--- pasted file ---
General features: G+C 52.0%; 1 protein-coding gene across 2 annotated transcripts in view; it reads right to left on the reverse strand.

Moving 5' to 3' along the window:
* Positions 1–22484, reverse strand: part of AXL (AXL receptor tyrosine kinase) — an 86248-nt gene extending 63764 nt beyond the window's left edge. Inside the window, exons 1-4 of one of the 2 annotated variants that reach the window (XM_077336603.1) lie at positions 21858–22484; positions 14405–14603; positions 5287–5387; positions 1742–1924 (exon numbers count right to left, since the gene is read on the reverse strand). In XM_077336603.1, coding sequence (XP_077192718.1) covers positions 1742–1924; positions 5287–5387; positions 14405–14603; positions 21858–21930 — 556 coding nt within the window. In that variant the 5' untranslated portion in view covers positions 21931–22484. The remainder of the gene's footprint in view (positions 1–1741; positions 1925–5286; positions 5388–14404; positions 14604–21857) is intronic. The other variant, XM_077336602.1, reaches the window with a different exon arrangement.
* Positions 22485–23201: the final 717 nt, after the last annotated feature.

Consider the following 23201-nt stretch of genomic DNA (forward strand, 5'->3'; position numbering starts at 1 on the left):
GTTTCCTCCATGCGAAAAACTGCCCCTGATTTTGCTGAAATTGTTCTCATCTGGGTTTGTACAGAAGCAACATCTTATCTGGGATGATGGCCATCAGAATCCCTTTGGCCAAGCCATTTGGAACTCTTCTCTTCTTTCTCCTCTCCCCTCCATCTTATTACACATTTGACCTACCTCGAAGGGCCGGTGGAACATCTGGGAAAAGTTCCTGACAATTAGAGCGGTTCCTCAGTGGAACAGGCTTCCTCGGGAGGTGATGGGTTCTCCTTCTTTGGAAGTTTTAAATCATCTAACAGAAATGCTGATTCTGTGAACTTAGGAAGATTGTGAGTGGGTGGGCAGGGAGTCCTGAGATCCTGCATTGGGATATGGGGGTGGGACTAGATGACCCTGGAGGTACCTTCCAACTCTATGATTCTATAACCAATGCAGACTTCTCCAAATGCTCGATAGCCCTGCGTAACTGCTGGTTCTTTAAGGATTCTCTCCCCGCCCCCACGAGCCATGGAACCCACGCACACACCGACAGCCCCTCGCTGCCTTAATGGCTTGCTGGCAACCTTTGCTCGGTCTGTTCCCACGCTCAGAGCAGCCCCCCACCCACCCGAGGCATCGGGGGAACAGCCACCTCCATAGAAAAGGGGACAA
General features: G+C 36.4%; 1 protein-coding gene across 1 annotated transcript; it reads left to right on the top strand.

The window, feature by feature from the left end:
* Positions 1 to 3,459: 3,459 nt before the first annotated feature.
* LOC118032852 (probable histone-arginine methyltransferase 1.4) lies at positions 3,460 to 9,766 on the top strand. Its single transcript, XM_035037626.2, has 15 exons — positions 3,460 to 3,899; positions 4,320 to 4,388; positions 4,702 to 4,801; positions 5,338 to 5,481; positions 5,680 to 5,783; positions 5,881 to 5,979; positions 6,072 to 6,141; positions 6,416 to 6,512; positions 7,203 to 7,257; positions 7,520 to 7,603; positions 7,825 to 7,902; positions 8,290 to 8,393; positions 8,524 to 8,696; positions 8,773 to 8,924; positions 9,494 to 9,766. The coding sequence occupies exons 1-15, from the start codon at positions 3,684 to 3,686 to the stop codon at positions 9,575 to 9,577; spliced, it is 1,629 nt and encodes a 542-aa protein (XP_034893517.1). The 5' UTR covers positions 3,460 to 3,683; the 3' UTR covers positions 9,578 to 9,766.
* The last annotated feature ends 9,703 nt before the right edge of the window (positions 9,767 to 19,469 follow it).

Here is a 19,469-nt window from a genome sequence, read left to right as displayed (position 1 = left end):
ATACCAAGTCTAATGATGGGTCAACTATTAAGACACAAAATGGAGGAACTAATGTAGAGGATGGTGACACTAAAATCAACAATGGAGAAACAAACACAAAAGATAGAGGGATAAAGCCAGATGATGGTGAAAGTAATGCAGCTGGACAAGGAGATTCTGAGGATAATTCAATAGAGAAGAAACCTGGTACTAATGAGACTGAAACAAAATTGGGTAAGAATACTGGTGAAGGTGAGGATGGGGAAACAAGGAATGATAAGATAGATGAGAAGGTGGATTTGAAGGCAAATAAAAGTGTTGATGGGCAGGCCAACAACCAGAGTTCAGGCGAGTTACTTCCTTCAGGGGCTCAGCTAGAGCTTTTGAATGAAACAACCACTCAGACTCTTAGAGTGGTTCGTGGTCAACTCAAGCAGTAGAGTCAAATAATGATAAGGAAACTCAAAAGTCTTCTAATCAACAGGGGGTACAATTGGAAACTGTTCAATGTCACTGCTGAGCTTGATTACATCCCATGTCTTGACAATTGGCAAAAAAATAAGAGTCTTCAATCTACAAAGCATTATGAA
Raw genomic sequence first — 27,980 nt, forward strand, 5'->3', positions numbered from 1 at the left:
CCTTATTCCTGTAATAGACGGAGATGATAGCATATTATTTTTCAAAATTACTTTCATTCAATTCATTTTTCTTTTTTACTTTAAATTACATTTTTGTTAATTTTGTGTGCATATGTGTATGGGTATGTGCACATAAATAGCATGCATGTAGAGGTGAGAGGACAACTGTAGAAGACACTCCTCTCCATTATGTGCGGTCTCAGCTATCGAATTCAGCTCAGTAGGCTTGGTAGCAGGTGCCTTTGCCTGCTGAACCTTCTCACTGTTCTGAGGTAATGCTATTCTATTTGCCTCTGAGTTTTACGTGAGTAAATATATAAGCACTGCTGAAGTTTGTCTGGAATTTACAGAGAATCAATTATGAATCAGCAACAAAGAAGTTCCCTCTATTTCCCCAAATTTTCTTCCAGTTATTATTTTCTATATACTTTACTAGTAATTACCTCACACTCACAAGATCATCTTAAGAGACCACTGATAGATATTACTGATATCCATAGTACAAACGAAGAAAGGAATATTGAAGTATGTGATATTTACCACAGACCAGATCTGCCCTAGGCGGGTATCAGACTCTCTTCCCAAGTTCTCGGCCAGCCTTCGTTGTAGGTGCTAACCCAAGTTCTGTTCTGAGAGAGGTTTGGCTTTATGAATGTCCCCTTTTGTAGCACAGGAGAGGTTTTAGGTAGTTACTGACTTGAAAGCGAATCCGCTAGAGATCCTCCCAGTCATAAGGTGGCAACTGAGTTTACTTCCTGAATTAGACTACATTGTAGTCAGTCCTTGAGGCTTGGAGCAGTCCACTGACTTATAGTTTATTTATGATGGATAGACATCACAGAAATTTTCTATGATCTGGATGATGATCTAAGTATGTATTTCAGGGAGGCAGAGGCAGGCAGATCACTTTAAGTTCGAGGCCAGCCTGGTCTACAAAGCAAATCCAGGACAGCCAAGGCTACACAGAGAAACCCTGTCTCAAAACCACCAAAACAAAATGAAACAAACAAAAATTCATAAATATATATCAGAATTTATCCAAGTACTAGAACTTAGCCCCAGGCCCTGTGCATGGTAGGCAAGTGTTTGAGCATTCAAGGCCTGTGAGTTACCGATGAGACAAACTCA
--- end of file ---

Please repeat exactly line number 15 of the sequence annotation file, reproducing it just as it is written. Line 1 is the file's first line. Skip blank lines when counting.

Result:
CCTTATTCCTGTAATAGACGGAGATGATAGCATATTATTTTTCAAAATTACTTTCATTCAATTCATTTTTCTTTTTTACTTTAAATTACATTTTTGTTAATTTTGTGTGCATATGTGTATGGGTATGTGCACATAAATAGCATGCATGTAGAGGTGAGAGGACAACTGTAGAAGACACTCCTCTCCATTATGTGCGGTCTCAGCTATCGAATTCAGCTCAGTAGGCTTGGTAGCAGGTGCCTTTGCCTGCTGAACCTTCTCACTGTTCTGAGGTAATGCTATTCTATTTGCCTCTGAGTTTTACGTGAGTAAATATATAAGCACTGCTGAAGTTTGTCTGGAATTTACAGAGAATCAATTATGAATCAGCAACAAAGAAGTTCCCTCTATTTCCCCAAATTTTCTTCCAGTTATTATTTTCTATATACTTTACTAGTAATTACCTCACACTCACAAGATCATCTTAAGAGACCACTGATAGATATTACTGATATCCATAGTACAAACGAAGAAAGGAATATTGAAGTATGTGATATTTACCACAGACCAGATCTGCCCTAGGCGGGTATCAGACTCTCTTCCCAAGTTCTCGGCCAGCCTTCGTTGTAGGTGCTAACCCAAGTTCTGTTCTGAGAGAGGTTTGGCTTTATGAATGTCCCCTTTTGTAGCACAGGAGAGGTTTTAGGTAGTTACTGACTTGAAAGCGAATCCGCTAGAGATCCTCCCAGTCATAAGGTGGCAACTGAGTTTACTTCCTGAATTAGACTACATTGTAGTCAGTCCTTGAGGCTTGGAGCAGTCCACTGACTTATAGTTTATTTATGATGGATAGACATCACAGAAATTTTCTATGATCTGGATGATGATCTAAGTATGTATTTCAGGGAGGCAGAGGCAGGCAGATCACTTTAAGTTCGAGGCCAGCCTGGTCTACAAAGCAAATCCAGGACAGCCAAGGCTACACAGAGAAACCCTGTCTCAAAACCACCAAAACAAAATGAAACAAACAAAAATTCATAAATATATATCAGAATTTATCCAAGTACTAGAACTTAGCCCCAGGCCCTGTGCATGGTAGGCAAGTGTTTGAGCATTCAAGGCCTGTGAGTTACCGATGAGACAAACTCA